any particular power could fix the rela- that, with the Bourbons on the throne, 66 tions of all Europe; and feeling as he we cannot live in peace, without greater 66 did, that as all Europe must co-operate distress even than that occasioned by war. “ in the great work, it could only be ef- -The.“ Pitt Clubmay toast as long as “ fected in a spirit of compromise ; yet they please; but, I am of opinion, that,

was it no small satisfaction to him, and whether in peace or war, the Pitt System will very soon have produced consequences had continued.But the troops! the that will defy longer disguise.

troops! Let us see the muser-roll of V. Of the great means of the Allies those who are to destroy French prin. against France, including subsidies. ciples by means of powder and ball.---Your Lordship said, upon this point, that Mr. GRATTAN said, you had 600,000 of you had, thus, “ endeavoured to open the these gentlemen preservers of religion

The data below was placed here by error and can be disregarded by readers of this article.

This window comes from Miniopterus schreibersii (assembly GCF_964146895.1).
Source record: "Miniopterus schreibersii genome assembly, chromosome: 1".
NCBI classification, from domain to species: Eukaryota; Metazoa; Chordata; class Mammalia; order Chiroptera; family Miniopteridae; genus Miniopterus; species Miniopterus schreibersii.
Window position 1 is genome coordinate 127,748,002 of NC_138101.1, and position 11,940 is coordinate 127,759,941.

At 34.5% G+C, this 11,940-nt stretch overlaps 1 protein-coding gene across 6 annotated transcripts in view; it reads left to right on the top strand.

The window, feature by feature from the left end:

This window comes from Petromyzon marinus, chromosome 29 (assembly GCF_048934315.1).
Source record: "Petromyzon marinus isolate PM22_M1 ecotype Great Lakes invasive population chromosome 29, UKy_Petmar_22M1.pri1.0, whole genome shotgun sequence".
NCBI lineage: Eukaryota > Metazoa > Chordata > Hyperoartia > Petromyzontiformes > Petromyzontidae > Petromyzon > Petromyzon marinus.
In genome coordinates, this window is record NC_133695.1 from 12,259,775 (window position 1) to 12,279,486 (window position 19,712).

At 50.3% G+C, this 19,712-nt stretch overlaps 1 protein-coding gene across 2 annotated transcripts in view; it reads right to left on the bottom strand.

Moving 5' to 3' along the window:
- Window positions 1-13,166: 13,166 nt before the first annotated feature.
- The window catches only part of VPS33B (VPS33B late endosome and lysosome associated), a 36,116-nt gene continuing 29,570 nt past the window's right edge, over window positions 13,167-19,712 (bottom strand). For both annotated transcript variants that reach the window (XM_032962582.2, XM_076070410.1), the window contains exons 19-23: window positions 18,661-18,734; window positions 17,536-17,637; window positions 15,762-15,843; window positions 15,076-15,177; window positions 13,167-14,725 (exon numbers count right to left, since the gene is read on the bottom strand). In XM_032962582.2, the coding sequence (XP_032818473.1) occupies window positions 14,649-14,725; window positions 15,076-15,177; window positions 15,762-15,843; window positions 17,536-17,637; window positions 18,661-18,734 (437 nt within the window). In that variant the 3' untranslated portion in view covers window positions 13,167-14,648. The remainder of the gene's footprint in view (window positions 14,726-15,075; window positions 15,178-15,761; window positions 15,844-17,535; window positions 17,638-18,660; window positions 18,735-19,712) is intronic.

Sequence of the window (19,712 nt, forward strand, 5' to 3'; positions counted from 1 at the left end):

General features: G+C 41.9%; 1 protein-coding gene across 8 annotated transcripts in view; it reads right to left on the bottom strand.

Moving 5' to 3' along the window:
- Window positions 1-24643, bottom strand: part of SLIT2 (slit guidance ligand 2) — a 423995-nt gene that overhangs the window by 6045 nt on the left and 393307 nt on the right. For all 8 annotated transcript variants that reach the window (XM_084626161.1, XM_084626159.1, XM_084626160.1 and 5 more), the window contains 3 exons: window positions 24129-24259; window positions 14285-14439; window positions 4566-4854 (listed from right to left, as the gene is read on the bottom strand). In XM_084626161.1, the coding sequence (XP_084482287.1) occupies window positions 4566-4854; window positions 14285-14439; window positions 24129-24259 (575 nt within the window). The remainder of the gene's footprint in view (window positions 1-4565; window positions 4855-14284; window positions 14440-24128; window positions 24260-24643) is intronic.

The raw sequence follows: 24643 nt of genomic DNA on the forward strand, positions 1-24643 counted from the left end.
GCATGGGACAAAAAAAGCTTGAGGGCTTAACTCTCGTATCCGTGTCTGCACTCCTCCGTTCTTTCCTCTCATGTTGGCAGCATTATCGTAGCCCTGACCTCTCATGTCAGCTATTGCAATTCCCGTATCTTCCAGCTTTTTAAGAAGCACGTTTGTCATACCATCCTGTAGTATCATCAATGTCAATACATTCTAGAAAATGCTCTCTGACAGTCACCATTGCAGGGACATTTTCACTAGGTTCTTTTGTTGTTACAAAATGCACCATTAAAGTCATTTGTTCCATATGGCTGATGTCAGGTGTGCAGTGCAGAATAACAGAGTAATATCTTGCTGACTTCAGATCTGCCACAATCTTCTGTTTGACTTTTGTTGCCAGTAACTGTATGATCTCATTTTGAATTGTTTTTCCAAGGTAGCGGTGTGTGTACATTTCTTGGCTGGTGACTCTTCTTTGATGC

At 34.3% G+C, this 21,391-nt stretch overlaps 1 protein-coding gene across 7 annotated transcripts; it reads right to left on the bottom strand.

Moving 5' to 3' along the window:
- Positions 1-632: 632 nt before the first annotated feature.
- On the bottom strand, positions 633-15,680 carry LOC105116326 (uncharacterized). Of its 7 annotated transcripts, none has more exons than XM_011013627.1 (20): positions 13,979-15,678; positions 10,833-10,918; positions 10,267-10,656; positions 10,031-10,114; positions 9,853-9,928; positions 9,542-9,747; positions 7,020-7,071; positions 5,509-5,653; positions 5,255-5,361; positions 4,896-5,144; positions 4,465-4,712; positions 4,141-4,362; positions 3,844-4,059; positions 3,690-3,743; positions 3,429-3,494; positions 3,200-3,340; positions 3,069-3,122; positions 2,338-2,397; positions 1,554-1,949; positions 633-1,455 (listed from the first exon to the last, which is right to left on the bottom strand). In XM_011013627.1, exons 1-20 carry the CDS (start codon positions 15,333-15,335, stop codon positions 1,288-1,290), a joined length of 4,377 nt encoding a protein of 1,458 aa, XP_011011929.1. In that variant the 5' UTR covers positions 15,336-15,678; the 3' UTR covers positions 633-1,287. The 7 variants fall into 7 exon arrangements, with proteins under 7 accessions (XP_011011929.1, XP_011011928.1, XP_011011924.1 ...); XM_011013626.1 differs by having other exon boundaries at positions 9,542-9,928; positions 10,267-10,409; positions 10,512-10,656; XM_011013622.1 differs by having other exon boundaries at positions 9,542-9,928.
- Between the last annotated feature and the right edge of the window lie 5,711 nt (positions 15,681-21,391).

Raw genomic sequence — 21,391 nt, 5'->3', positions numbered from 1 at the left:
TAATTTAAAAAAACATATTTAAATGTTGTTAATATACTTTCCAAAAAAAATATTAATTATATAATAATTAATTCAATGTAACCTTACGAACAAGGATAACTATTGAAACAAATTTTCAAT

general ground of the war, trusting much and social order; but you carry the’num" to the MIND, the INTELLIGENCE, ber much higher, in your published re* the EXPERIENCE, and EXTENSIVE ported speech of the 26th of May, wherein · 6 KNOWLEDGE ofthe HIOUSE! which you give this thinking nation the fol" had, for treenty-five years, dwelt on lowing “passing events. Although painful to

MUSTER ROLL. “ his feelings to make a proposition of 66 As far as Austria was concerned, * this nature, instead of realising those there were in full operation, ready to “ BRILLIANT PROSPECTS of peace “ act and be put in motion, an army of 66 and security, which, after so many ex- 66 150,000 men in Italy, sufficient of itself “ ertions, the country had a right to con- " to satisfy the stipulations in the treaty. * template, yet he felt much consolation in “ But this power would have an army of